Grocery prices could be pushed up as demand grows for agricultural workers in areas to be paid higher wages, a local business leader has claimed.
Official statistics have revealed Angus has the highest proportion of people notbeing paid the living wage in Scotland.
A third of workers fall below the £7.85 rate in the county, compared to 26.7% in Perth and Kinross, 23.9% in Fife and just 15.1% in Dundee.
That equates to 10,000 people in Angus receiving less than the threshold. It is 12,000 in Dundee, 16,000 in Perth and Kinross and 30,000 in Fife.
Tim Allan, president of Dundee and Angus Chamber of Commerce, said this was symptomatic of those employed in rural industries usually being paid less than those in urban settings.
He welcomed the Office for National Statistics (ONS) returns for Dundee and said UK Government legislation to drive up the minimum wage would help the problem.
But he warned it could come at a cost to consumers.
Mr Allan said: “I’m not saying for a moment rural businesses have to start paying the living wage, but they have to start moving towards that.
“This will be reflected in higher prices for agricultural produce and that is a problem for the Government. They will have to influence pricing for food.
“It is a complex situation and it is a matter of concern that people in Angus are not enjoying the full living wage.”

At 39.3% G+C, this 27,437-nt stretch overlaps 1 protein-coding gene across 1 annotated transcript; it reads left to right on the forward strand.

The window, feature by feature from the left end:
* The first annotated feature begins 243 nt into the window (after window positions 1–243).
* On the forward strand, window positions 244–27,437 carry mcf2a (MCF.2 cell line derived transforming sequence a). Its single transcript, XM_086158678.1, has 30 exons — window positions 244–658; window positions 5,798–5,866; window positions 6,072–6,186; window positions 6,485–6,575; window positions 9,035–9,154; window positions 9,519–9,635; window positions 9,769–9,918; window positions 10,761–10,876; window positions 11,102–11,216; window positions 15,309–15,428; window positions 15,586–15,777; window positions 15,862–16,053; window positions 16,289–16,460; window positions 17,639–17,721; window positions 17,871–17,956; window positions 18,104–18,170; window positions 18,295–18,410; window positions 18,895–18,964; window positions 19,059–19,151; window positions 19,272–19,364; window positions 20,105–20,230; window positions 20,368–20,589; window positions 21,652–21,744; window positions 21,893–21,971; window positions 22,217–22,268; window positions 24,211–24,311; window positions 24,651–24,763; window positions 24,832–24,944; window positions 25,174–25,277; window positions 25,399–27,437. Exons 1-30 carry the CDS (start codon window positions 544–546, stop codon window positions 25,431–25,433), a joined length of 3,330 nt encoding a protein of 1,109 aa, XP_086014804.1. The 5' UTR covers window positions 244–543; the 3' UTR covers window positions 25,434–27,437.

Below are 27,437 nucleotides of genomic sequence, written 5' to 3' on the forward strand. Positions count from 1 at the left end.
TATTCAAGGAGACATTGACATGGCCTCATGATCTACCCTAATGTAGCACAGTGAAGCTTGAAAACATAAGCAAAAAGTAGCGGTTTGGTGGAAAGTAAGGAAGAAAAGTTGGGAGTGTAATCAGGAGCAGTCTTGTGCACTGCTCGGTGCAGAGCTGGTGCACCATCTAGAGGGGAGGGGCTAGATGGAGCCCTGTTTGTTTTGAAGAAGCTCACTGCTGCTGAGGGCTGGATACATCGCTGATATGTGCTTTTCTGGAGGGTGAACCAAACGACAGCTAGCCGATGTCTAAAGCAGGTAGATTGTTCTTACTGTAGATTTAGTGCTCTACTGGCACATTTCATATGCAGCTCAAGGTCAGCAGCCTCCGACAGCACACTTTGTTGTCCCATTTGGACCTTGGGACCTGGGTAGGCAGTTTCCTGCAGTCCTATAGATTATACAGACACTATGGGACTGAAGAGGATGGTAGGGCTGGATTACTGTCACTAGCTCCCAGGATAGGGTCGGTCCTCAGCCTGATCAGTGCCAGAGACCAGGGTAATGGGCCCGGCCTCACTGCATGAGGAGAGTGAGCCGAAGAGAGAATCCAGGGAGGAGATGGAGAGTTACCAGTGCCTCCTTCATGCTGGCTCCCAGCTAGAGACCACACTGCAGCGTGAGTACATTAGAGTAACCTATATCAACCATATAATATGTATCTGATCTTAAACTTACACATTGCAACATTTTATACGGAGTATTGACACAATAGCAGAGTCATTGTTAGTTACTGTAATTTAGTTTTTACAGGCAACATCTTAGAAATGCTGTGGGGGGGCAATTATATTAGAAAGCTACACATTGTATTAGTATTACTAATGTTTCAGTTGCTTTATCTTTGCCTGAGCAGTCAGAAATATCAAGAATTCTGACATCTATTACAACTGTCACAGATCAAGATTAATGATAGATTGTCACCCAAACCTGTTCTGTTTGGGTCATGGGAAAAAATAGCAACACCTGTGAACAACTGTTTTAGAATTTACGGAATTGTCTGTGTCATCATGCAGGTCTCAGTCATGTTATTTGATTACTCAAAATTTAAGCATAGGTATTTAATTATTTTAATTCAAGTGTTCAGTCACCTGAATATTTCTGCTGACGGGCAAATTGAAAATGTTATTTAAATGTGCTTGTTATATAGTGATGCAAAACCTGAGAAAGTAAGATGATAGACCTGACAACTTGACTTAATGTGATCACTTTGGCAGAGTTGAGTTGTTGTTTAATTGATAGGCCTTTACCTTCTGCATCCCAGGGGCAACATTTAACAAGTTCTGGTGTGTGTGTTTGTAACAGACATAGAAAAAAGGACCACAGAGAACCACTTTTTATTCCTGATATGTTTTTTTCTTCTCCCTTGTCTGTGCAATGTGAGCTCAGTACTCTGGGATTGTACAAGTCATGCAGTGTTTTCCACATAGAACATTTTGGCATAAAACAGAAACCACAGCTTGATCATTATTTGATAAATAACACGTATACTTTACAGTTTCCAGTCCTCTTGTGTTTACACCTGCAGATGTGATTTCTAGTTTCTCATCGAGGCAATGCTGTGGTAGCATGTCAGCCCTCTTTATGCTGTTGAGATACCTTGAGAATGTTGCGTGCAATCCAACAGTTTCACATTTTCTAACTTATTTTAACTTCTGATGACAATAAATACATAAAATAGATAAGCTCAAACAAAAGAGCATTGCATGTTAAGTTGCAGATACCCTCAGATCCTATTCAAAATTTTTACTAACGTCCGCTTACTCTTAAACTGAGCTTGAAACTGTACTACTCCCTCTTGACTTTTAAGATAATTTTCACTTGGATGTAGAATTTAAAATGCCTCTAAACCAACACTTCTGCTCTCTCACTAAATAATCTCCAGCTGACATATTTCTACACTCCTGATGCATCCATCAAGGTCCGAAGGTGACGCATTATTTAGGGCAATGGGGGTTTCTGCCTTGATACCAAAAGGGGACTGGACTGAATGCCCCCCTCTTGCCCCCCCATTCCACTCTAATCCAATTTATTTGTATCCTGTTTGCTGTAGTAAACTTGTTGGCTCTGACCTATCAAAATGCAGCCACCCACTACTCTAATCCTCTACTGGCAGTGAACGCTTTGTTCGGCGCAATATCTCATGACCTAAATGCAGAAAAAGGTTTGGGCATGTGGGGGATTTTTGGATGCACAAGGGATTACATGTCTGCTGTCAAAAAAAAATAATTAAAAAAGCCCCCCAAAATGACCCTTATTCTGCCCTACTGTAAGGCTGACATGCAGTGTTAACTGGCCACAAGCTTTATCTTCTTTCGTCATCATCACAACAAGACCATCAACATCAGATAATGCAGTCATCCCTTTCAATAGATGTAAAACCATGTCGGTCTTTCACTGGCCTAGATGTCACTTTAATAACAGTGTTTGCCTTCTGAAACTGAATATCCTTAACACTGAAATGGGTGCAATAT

Mr Allan also stressed he did not believe businesses in Angus were any less generous with their wages than elsewhere in the country.
Angus MP Mike Weir said that, despite a considerable fall in unemployment locally, a low-wage economy remains in place.
He singled out Angus Council, Lidl and Morrisons for praise for becoming living wage employers.
Mr Weir added: “They (the ONS figures) starkly underline the huge impact that impending cuts by the UK Government to tax credits will have on people in Angus and the local economy.
“Strenuous efforts have been made to attract better paid jobs to Angus and to create new industries, such as renewable energy, although again recent changes in policy by the UK Government makes that more difficult.
“We are also striving toensure training for youngpeople for apprenticeships to tackle the scourge of low wages.”
Conservative North East Scotland MSP Alex Johnstone said it was essential the country moved its economy to a higher wage, lower tax system.
He added: “The UKGovernment is repeatedly criticised by political opponents for its welfare policies, but the fact is these are working for the north of Scotland, and that will continue to prove to be thecase in years to come aswell.”